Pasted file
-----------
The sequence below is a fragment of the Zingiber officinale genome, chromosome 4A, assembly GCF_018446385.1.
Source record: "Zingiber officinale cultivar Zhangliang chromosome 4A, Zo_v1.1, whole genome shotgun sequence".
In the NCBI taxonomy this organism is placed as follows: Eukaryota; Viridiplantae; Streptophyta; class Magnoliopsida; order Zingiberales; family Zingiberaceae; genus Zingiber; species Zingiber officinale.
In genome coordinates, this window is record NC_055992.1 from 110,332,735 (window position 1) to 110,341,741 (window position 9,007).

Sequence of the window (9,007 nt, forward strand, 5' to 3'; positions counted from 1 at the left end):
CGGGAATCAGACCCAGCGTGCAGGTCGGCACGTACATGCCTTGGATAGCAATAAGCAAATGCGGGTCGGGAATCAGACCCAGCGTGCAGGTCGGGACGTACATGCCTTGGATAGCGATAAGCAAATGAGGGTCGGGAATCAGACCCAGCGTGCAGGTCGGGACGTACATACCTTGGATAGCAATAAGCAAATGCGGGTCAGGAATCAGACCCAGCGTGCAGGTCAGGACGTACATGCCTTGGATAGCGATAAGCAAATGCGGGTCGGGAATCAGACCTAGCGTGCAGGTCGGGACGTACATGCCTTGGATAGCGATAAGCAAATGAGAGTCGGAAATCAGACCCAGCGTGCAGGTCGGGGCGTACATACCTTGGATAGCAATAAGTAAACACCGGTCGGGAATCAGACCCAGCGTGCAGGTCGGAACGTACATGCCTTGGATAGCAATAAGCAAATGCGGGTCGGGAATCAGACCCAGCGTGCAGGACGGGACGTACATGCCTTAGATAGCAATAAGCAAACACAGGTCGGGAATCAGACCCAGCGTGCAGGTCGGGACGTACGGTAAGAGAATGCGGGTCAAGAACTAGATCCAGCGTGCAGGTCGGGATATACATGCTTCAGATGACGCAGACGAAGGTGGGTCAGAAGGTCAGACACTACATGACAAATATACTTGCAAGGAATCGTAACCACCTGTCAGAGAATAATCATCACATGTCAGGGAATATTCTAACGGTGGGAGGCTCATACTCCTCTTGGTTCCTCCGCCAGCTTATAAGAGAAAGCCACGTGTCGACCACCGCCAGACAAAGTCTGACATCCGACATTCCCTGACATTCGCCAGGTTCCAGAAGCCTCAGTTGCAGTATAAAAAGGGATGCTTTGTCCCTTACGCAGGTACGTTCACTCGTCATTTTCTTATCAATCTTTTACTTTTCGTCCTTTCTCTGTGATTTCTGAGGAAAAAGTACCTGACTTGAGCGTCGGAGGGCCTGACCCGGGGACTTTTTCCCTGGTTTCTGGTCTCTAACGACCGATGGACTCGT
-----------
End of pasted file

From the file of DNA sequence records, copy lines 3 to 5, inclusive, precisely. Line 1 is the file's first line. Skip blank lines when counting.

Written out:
In the NCBI taxonomy this organism is placed as follows: Eukaryota; Viridiplantae; Streptophyta; class Magnoliopsida; order Zingiberales; family Zingiberaceae; genus Zingiber; species Zingiber officinale.
In genome coordinates, this window is record NC_055992.1 from 110,332,735 (window position 1) to 110,341,741 (window position 9,007).

Sequence of the window (9,007 nt, forward strand, 5' to 3'; positions counted from 1 at the left end):